The Sūtra Teaching the Four Factors
- Yeshé Dé
Degé Kangyur, vol.66 (mdo sde, za), folios 59.a–59.b
Translated by Adam Pearcey
under the patronage and supervision of 84000: Translating the Words of the Buddha
While Buddha Śākyamuni is residing in the Sudharmā assembly hall in the Heaven of the Thirty-Three, he explains to the great bodhisattva Maitreya four factors that make it possible to overcome the effects of any negative deeds one has committed. These four are: the action of repentance, which involves feeling remorse; antidotal action, which is to practice virtue as a remedy to non-virtue; the power of restraint, which involves vowing not to repeat a negative act; and the power of support, which means taking refuge in the Buddha, Dharma, and Saṅgha, and never forsaking the mind of awakening. The Buddha concludes by recommending that bodhisattvas regularly recite this sūtra and reflect on its meaning as an antidote to any further wrongdoing.
The The Sūtra Teaching the Four Factors (Caturdharmanirdeśasūtra, Toh 249) is the first of three short sūtras with similar titles, all referring to sets of four dharmas or factors, elements that contribute to accomplishing the goal of the path. In many Kangyurs (predominantly those of Tshalpa origin, including the Degé Kangyur), these sūtras are found grouped together.
Of the other sūtras in this set, The Four Factors (Caturdharmakasūtra, Toh 250)1 identifies four beliefs that a wise son of a good family should not accept as true, while The Noble Mahāyāna Sūtra on the Four Factors (Āryacaturdharmakanāmamahāyānasūtra, Toh 251)2 identifies four factors of the path which bodhisattvas must not abandon under any circumstance. Two further works, The Accomplishment of the Sets of Four Qualities: The Bodhisattvas’ Prātimokṣa (Toh 248) and The Fourfold Accomplishment (Toh 252)3 also concern themselves with various “sets of four” (catuṣka, bzhi pa), thereby forming a group of five sūtras in the Degé Kangyur that lay out key elements of the practice of the path in discrete sets of four factors.
In The Sūtra Teaching the Four Factors, translated here, the factors relate to the practice of confession (even though no equivalent of that word occurs in the sūtra itself) and the purification of misdeeds or negative, harmful actions (pāpa). The Bodhyāpattideśanāvṛtti (Commentary on the Confession of Bodhisattva Downfalls), for example, which is attributed to Nāgārjuna, cites the sūtra and elaborates on the four powers (stobs bzhi), as the four factors came to be known, despite the fact that only the final two are labeled “power” (stobs; bala) in the sūtra itself. Bhāviveka’s Tarkajvālā, too, refers to the sūtra in support of the view that even the very gravest of negative actions can be purified. And chapter eight of Śāntideva’s Śikṣāsamuccaya (Compendium of Training), on the purification of misdeeds (pāpaśodhana; sdig pa sbyong ba), not only quotes from the Caturdharmanirdeśasūtra, but even takes the four factors as its central theme.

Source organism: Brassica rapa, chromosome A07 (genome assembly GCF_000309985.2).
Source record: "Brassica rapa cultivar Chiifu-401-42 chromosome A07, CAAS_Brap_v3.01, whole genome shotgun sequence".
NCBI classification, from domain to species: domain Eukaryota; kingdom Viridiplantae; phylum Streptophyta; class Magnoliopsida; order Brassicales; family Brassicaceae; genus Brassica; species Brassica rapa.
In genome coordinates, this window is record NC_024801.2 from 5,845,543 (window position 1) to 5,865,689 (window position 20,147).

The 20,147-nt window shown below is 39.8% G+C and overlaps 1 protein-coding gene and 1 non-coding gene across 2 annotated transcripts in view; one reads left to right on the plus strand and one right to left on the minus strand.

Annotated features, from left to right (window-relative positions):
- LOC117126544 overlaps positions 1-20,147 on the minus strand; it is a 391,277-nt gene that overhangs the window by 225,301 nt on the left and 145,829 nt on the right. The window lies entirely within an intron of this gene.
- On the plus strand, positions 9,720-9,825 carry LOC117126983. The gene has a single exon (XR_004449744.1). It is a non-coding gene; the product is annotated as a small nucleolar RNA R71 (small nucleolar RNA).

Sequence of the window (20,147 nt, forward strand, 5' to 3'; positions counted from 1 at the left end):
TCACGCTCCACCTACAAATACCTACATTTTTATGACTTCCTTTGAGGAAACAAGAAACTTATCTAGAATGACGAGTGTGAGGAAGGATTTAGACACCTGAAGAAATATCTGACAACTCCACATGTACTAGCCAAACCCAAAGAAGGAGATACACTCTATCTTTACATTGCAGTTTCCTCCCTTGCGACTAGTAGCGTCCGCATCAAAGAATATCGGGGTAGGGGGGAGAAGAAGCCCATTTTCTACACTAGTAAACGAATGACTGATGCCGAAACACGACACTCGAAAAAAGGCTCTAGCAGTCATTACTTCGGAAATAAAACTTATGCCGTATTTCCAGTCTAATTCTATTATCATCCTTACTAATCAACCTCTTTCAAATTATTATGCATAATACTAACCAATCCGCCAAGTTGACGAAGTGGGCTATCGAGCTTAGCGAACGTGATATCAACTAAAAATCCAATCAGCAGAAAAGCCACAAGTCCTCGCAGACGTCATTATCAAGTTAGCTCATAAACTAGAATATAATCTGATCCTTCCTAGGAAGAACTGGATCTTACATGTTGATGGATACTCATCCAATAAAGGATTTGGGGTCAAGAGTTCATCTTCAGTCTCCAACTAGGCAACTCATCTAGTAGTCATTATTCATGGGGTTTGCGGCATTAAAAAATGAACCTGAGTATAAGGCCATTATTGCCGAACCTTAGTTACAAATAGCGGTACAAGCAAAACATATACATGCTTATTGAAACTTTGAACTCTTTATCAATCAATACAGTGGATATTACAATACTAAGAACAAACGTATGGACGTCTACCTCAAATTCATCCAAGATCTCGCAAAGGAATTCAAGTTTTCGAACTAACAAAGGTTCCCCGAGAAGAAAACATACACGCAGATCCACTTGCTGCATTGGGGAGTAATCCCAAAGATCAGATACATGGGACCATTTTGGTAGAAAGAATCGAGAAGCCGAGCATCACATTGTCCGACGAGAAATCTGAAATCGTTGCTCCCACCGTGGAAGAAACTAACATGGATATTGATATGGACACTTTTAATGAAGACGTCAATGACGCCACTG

Tibetan authors, too, make it clear that the four powers are the key elements of confessional practice (bshags pa). In his famous Ornament of Precious Liberation (dwags po thar rgyan), Gampopa Sönam Rinchen (sgam po pa bsod nams rin chen, 1079–1153) relates the powers to episodes in the lives of the Buddha’s contemporaries Nanda, Aṅgulimāla, Ajātaśatru, and Udayana, in order to demonstrate the necessity of each factor. Tsongkhapa Losang Drakpa (tsong kha pa blo bzang grags pa, 1357–1419) draws on both the Caturdharmanirdeśasūtra itself and Śāntideva’s discussion in the Śikṣāsamuccaya to explain the powers in some detail in his magnum opus, the Lamrim Chenmo.4 It is also common to find reference to the four powers in Tibetan purificatory rites and commentaries on them.5 There are slight variations in the spelling of the names and the sequence of these powers, and not all Tibetan works cite the Caturdharmanirdeśasūtra as their source, but the derivation is clear enough.6
At least two Sanskrit editions of the Caturdharmanirdeśasūtra exist today.7 One is a manuscript from a collection held in the Potala library in Lhasa, which recently became available in a critical edition.8 It exhibits several variations from the versions in the Tibetan canon, most notably in its inclusion, near the end, of a four-line verse that it attributes to the Buddha himself:
“Even minor transgressions prove the downfall of the foolish,Whereas even serious transgressions do not affect the wise.A lump of iron, though small, sinks in water;But even a great mass of iron, when made into a vessel, floats.”9
Some other minor differences are also noted below.
Recently, Peter Skilling has included a fine translation of the sūtra from the Tibetan along with some helpful notes in his 2021 collection, Questioning the Buddha: A Selection of Twenty-Five Sutras.10
The following translation was made primarily on the basis of the Degé block print and the Comparative Edition (dpe bsdur ma), although it follows the Peking Yongle and Kangxi recensions on one significant point, for reasons that are explained in a note. Otherwise, since the various Tibetan canonical versions vary among themselves only slightly in matters of orthography, such instances have not been specified here.
Homage to all the buddhas and bodhisattvas!
Thus did I hear at one time. The Blessed One was dwelling in the Sudharmā assembly hall in the Heaven of the Thirty-Three, together with a great gathering of five hundred monks,11 and very many bodhisattva mahāsattvas, including Maitreya and Mañjuśrī.